Analysing the ebb and flow of our economic recovery
Stats that matter – comparing June’s Business Risk Review 2021 to May 2021
- External administrations down 22.6%
- Court actions down 9%
- Payment defaults up 14.95%
- Credit enquiries down 2.3%
The June 2021 CreditorWatch Business Risk Review is a reflection of the ups and downs playing out in the economy through the COVID period. While a number of measures have deteriorated in June, the credit landscape is in an infinitely better position than the outlook this time last year.
Credit enquiries a good news story
Credit enquiries have risen for the ninth consecutive month, and are also 32% higher in June 2021 than June 2020.
“This is the part in the economic cycle when you would expect trade credit numbers to rise and fall before they are likely to normalise in the third quarter of calendar 2021,” says Patrick Coghlan, CEO, CreditorWatch.
External administrations hint at a positive economic recovery
External administrations are 21% lower in June 2021 than June 2020. CreditorWatch Chief Economist Harley Dale says, “CreditorWatch data on the number of external administrations reveals Australian businesses were not in great shape before COVID-19. That backs up a range of economic indicators which emerged over 2018/19.”
Monthly economic perceptions with Harley Dale
The Board of the Reserve Bank of Australia (RBA) made its monthly interest rate decision on Tuesday 6th July.
Everybody expected the key announcement – no change to the Official Cash Rate (OCR)! Significantly, the statement accompanying the decision reinforced that the RBA still does not expect to raise the OCR until 2024.
Since the last CreditorWatch update there has been considerable speculation that because of growing evidence of a strengthening economy, the RBA may lift rates earlier than that. Some are speculating as early as the end of 2022.
That may well turn out to be the case, but the RBA is providing no indication of that at this stage. That is because they do not expect to see sufficient upward pressure on prices and wages until 2024. We’ll talk more about that dynamic next month.
Analysing industry performance
The good news for businesses across all industries is that super low interest rates will remain available for some time yet. This outlook is augmented by the Bank purchasing weekly bonds (albeit at slightly reduced rate) out to April 2024. This is a fancy way of saying there will be downward pressure maintained on business and household borrowing costs in coming years.
That is mighty good news because there continues to be widespread differences in business conditions across industries. In a net sense it is still accurate to say there are more industries we need to see considerable improvement in than those that are starting to fire.
Commercial Construction, Healthcare and Social Assistance, and Wholesale Trade represent three examples of industries who have some way to climb back to what participants would consider to be acceptable performance.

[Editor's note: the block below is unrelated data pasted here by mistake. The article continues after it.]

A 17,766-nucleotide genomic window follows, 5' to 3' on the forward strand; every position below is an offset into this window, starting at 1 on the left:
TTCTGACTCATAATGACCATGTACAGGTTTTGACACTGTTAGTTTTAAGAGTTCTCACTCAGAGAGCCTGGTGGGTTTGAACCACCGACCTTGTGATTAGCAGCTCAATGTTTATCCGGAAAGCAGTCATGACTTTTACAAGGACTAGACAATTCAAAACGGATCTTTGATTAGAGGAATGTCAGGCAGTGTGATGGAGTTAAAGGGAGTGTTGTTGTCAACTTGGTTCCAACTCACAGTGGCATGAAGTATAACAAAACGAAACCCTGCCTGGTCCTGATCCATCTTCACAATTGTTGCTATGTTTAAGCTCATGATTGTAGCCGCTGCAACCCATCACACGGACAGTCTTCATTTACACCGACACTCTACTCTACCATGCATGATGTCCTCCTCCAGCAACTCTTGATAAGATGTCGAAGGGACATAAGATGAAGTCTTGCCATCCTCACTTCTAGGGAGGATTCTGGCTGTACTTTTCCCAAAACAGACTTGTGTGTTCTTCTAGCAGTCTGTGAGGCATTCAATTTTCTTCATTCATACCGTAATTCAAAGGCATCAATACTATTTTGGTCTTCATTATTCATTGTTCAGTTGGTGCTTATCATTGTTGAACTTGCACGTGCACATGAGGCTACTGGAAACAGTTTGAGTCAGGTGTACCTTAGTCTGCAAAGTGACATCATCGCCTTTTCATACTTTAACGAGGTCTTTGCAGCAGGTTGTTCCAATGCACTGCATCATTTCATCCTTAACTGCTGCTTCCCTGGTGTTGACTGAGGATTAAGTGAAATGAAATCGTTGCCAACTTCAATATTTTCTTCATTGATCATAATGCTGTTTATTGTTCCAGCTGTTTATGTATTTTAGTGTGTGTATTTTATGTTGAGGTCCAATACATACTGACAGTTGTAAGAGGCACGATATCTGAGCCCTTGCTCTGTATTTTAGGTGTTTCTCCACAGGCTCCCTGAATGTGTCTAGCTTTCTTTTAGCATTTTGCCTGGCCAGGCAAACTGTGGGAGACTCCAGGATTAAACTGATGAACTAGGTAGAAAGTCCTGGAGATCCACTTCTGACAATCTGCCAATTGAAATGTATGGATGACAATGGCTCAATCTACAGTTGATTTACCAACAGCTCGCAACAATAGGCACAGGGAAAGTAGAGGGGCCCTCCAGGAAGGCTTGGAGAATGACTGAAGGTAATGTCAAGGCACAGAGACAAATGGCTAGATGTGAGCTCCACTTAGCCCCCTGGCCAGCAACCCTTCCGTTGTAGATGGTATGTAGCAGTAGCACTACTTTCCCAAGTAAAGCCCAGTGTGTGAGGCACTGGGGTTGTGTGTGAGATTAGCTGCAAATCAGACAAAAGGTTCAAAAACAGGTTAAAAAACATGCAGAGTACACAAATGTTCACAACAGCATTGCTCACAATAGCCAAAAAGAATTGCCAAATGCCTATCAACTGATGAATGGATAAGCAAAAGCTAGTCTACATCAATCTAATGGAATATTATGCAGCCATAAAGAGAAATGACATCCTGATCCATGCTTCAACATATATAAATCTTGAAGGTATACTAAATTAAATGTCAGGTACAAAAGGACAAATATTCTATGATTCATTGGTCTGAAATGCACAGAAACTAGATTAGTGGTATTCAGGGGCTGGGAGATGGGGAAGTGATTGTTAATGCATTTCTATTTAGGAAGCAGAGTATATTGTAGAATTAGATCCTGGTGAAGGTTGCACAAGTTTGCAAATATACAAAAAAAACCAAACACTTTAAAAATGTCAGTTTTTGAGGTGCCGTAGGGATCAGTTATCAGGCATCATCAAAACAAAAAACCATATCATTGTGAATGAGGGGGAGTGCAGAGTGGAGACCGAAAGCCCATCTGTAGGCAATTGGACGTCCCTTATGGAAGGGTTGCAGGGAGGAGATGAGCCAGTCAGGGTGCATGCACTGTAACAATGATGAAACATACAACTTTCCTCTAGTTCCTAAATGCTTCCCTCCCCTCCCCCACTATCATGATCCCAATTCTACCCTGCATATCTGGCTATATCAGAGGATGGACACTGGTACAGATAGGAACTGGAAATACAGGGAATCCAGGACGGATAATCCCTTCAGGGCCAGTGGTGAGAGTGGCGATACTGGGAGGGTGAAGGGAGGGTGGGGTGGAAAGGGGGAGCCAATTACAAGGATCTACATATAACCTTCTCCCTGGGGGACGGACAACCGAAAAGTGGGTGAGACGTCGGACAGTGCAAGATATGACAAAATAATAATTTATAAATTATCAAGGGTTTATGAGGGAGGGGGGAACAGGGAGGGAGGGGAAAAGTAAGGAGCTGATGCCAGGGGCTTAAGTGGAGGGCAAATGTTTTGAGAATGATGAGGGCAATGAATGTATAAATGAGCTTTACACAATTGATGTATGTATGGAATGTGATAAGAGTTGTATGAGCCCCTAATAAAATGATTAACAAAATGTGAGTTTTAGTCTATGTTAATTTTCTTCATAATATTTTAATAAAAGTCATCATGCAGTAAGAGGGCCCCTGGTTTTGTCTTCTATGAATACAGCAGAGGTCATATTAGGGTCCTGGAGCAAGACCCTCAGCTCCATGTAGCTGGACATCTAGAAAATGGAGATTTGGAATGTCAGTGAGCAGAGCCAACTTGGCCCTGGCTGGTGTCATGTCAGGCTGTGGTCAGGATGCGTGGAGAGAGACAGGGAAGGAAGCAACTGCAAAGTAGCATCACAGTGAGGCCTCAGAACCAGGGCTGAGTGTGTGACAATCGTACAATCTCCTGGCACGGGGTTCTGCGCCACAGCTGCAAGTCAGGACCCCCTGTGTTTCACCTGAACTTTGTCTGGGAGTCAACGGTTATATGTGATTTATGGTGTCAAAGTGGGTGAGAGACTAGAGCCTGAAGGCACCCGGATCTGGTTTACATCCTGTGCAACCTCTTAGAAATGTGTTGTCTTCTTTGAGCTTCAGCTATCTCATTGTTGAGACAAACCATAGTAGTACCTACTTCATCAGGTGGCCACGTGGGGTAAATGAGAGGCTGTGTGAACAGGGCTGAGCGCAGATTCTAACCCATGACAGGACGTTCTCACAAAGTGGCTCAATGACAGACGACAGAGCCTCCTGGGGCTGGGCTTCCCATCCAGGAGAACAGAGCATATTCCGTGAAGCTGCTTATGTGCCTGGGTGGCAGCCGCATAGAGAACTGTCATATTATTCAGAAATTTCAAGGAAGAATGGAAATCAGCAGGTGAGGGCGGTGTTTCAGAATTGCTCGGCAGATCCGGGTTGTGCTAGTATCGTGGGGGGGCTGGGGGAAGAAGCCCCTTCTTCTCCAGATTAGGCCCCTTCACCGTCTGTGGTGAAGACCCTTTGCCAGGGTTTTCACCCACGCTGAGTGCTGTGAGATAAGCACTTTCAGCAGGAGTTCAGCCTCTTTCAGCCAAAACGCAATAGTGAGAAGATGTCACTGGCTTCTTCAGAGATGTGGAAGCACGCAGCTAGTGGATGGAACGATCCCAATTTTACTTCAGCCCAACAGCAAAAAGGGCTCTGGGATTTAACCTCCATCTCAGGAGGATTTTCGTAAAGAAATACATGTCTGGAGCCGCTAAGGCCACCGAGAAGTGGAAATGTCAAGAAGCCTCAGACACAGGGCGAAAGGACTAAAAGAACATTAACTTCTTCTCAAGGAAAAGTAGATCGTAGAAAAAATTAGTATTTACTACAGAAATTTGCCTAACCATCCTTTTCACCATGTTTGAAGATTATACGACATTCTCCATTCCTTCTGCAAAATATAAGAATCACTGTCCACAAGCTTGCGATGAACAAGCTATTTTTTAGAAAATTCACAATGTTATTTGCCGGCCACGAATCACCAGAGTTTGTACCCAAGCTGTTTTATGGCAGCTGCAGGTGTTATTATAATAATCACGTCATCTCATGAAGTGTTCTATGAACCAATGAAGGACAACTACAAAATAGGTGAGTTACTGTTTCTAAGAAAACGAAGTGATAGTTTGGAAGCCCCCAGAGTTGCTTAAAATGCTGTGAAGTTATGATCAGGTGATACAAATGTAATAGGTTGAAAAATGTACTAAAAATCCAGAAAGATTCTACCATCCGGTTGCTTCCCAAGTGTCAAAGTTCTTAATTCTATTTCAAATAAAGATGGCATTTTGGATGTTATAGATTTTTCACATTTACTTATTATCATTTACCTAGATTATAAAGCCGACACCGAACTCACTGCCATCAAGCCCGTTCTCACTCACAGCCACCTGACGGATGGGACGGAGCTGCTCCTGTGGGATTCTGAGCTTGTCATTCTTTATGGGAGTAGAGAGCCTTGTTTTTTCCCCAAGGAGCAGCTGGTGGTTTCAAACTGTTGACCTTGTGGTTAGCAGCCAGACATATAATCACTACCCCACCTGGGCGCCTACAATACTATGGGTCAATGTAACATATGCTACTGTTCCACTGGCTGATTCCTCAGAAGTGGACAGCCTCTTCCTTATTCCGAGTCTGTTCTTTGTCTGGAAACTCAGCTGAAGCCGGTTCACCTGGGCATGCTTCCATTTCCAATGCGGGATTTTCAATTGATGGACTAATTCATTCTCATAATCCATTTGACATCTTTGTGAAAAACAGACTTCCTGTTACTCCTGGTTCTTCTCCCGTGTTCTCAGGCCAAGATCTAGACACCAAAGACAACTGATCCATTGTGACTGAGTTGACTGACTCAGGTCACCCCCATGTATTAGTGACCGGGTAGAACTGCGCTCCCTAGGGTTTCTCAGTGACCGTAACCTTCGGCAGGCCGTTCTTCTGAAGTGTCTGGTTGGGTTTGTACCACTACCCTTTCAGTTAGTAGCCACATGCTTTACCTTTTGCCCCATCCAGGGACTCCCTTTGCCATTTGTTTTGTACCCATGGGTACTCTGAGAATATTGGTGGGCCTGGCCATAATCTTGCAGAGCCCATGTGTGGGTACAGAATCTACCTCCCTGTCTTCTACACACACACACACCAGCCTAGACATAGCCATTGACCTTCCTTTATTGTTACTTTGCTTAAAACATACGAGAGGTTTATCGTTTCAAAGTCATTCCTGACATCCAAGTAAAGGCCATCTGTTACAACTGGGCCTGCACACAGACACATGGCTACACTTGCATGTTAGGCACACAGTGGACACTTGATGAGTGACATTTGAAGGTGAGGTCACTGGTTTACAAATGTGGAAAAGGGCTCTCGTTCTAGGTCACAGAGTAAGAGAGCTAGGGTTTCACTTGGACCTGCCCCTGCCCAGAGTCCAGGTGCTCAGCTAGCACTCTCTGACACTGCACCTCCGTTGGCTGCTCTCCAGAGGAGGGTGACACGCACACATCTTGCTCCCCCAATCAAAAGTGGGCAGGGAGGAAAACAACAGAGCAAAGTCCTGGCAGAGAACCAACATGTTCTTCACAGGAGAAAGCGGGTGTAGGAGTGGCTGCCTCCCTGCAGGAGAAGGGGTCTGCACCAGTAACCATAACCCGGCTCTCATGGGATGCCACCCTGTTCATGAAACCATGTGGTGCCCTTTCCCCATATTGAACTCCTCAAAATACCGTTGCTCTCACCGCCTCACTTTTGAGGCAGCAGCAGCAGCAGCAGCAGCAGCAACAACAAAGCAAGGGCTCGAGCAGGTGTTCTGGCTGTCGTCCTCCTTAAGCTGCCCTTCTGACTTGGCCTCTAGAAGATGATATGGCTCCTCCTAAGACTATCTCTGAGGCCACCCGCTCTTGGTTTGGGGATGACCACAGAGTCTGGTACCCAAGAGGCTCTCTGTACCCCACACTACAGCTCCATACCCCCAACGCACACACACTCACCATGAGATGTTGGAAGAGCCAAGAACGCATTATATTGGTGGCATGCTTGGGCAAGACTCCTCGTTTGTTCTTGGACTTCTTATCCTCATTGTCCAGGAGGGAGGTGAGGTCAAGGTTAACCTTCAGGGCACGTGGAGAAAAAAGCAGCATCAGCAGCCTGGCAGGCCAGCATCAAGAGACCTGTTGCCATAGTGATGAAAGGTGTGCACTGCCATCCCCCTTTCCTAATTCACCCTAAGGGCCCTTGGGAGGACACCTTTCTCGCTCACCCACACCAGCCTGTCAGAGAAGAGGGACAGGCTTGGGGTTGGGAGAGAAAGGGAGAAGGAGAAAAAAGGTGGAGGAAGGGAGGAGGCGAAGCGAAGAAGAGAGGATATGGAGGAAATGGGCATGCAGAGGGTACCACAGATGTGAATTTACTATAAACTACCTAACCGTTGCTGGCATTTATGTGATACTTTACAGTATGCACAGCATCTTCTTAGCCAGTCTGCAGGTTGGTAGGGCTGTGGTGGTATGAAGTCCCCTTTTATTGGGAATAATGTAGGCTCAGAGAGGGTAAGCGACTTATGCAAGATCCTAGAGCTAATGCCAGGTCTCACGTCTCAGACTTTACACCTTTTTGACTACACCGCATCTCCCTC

There have been recent reports of considerable COVID related insolvencies in Sydney and Melbourne.
CreditorWatch expects most businesses to push through, although the latest lockdown in Sydney is a stark reminder of the economic vulnerability of some industries – hospitality and accommodation in the Sydney CBD and beyond being a prime example.
The uncertainty created by recent lockdowns and Australia’s low vaccination rate are two key uncertainties confronting all businesses. We need to be cognisant of that situation and the fact that some industries are still facing considerable economic challenges in mid-2021.
What we do also find is that in the middle of this year the overall Australian economy is in far better shape than was feared would be the case through the majority of 2020. The RBA recognised this in its latest statement and used the labour market as a prominent example.
There are now more Australians employed than there was before the pandemic and the unemployment rate is falling faster than initially expected.
A shortage of skilled labour is having an adverse impact on some relatively strongly performing industries, such as Agriculture, Forestry and Fishing. Lockdown impacts notwithstanding, Retail, and Accommodation and Food Services are examples of industries doing relatively well but is hard to get staff in the hospitality sector, for example.
So where to from here?
The first half of this fresh financial year will be critical, a point CreditorWatch has been making for some time. We still had JobKeeper in the March 2021 quarter, naturally followed by the first quarter without it. Now we are into the main game.
We believe most businesses, across industries, will survive. Some will be scarred, others will have found a way to thrive in the uncertain and volatile economic environment that the pandemic brought, and that will be here for a substantial time yet.
Yes, there will be ongoing insolvencies and there will volatility to that situation, which is never good for any industry. We didn’t fall off a cliff, though, we just need to scrutinise the first half of 2021/22 to ensure no cracks or fragility appear that would risk derailing the overall economic recovery.
We don’t know just yet, but if industry performance can become broader-based and most companies from here push on through, that will be huge for the Australian economy.